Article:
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I would like solve the problem (now hypothetical but propably real in future) of using extension methods and maginification of class interface in future development.

Example:

/* the code written in 17. March 2010 */
public class MySpecialList : IList<MySpecialClass> {
    // ... implementation
}
// ... somewhere elsewhere ...
MySpecialList list = GetMySpecialList(); // returns list of special classes
var reversedList = list.Reverse().ToList(); // .Reverse() is extension method
/* now the "list" is unchanged and "reveresedList" has same items in reversed order */

/* --- in future the interface of MySpecialList will be changed because of reason XYZ*/

/* the code written in some future */
public class MySpecialList : IList<MySpecialClass> {
    // ... implementation
    public MySpecialList Reverse() {
        // reverse order of items in this collection
        return this;
    }
}
// ... somewhere elsewhere ...
MySpecialList list = GetMySpecialList(); // returns list of special classes
var reversedList = list.Reverse().ToList(); // .Reverse() was extension method but now is instance method and do something else !
/* now the "list" is reversed order of items and "reveresedList" has same items lake in "list" */

My question is: Is there some way how to prevent this case (I didn't find them)? If is now way how to prevent it, is there some way how to find possible issues like this? If is now way how to find possible issues, should I forbid usage of extension methods?

Thanks.

EDIT:

Yours answer was usefull. Can I found where in code are used extension methods? And/or can I found where in code are used instance methods but exists extension method with same signature?

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4 Answers 4

up vote 4 down vote accepted

It looks like what you are describing is the following situation

  1. In V1 of your product MySpecialList has no Reverse method so all calls to Reverse bind to an extension method of the same name
  2. In V2 of your product MySpecialList gains a Reverse method and now all previous bindings to the extension method bind to the instance method instead.

If you want to call Reverse in the instance / extension method form there is no way to prevent this as it's the designed behavior. Instance methods will always be preferred over extension methods if they are at least as good as the extension method version.

The only way to 100% prevent this is to call extension methods as static methods. For example

ExtensionMethods.Reverse(list);

This problem of binding to new methods with new version of the product is not just limited to extension methods (although the problem is likely a bit worse). There are many things you can do to a type to alter the way method binding would be affected such as implementing a new interface, inheriting or adding a new conversion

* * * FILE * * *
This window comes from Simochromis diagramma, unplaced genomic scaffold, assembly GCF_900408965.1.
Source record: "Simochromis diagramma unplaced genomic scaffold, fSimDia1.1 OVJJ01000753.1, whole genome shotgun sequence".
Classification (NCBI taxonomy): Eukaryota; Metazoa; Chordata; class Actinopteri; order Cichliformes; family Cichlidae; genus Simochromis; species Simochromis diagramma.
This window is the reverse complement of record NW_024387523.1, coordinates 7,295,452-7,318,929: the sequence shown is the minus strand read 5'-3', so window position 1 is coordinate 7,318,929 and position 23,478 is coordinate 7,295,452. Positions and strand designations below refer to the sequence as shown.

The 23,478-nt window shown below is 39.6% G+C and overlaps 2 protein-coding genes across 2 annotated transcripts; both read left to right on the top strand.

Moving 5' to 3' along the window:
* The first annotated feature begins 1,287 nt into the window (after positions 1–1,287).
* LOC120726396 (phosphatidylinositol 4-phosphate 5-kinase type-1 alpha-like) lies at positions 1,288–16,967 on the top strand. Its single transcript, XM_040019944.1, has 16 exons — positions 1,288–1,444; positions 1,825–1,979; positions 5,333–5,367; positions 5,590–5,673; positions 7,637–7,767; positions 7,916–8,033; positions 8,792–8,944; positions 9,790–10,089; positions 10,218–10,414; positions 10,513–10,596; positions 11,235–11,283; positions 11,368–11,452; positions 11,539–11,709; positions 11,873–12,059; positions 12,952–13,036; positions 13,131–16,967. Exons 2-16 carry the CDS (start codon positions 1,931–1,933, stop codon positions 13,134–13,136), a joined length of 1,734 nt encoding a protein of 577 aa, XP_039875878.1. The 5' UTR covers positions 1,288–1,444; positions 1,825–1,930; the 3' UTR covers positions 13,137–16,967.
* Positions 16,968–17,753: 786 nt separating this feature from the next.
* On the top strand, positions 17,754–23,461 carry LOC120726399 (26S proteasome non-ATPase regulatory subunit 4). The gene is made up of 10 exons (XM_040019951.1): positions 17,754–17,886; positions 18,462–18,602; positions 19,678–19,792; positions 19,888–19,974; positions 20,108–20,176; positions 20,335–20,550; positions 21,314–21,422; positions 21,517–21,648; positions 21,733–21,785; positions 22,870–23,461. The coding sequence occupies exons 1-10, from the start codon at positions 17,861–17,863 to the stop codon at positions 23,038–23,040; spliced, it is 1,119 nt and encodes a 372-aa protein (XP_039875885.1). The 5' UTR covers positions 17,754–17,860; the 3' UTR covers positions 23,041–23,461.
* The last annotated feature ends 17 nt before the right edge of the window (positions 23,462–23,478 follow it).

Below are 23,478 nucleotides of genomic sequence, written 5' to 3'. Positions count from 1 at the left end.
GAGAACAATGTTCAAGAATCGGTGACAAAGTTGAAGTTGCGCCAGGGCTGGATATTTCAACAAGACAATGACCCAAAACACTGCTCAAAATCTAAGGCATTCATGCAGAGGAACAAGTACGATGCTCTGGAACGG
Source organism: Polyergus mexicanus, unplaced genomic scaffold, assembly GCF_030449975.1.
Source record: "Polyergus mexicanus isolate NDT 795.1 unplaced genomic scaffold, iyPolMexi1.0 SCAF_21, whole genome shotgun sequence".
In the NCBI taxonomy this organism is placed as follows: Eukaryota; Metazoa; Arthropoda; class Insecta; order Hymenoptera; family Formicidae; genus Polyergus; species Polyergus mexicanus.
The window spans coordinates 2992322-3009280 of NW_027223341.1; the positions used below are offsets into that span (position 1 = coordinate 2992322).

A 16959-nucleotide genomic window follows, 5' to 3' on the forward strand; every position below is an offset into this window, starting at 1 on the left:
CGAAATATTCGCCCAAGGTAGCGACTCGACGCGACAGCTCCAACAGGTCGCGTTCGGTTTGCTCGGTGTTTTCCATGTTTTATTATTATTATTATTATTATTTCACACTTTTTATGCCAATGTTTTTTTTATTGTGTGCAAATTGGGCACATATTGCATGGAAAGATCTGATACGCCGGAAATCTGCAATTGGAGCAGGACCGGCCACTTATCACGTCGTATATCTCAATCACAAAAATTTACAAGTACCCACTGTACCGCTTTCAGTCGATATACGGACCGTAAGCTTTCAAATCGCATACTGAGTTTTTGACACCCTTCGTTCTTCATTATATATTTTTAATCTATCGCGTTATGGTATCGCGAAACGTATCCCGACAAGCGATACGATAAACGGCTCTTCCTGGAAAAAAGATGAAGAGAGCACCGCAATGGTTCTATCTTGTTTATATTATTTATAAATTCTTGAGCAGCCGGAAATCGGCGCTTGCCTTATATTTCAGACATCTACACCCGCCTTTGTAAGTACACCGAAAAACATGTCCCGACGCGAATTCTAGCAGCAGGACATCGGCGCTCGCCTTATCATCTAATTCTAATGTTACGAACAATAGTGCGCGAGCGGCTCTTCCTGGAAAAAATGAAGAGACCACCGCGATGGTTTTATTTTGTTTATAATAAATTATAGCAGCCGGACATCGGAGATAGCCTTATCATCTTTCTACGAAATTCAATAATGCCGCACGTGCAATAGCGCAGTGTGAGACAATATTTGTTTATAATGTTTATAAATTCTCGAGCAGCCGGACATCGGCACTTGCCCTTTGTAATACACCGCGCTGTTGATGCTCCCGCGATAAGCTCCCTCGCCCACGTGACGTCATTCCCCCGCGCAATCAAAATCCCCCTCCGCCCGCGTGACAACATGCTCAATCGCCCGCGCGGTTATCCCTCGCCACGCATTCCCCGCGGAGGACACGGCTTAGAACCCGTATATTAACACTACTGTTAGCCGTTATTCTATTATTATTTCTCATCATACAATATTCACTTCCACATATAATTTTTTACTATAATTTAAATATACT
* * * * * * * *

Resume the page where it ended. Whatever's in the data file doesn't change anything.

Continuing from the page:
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Yes, I mean the exactly same situation. If I understand right, the most right way is using extensions methods like static methods and don't use extensions methods? How can I found in code review, the specified code has not using extension methods? –  TcKs Mar 17 '10 at 16:48
1  
I don't think Jared is saying that calling extension methods as if they were plain old static methods is the right way; he's just saying that's the only way to completely avoid the risk you are describing -- but that risk really isn't completely avoidable anyway. –  Jacob Mattison Mar 17 '10 at 16:52
    
@JacobM correct. –  JaredPar Mar 17 '10 at 17:04

And this is why we write unit tests.

First, write extension methods. Name them precisely. So that one day, IF an extension method is implemented as a real method on the class with the same name, there is a good chance, it does the same thing as your extension method, and nothing breaks.

Secondly, with unit tests, you'll quickly see what broke, and track down that it broke because an extension method is no longer being called, since the class now has a it's own method with that name. Given that, you can choose to rename your method, call your extension method as a static method, OR rewrite your code to properly use the new method.

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The only way to guarantee this would be to give your extension methods unique names. This could be as simple as prefixing the method with your initials. It looks ugly I know, but should work 99.9% of the time.

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Yes it looks ugly, but what about extension methods from BCL/3rd party components? –  TcKs Mar 17 '10 at 16:50
    
@TcKs - you can't police everybody's code. There isn't enough time. Go with @Chad's answer - write unit tests that will show you if the extension method has been replaced by something that breaks your code. –  ChrisF Mar 17 '10 at 16:53

In this particular instance I'd argue that the extension method that returns a new, reversed list (rather than reversing the list in place) shouldn't be called "Reverse" in the first place, but should be getReversedList() or some such.

But your point (about side-effect free extension methods getting inadvertently replaced with side-effect inducing local methods) is valid; a naming convention is probably a good approach, but yes, this is a reason not to use extension methods indiscriminately (but not sufficient to ban them).

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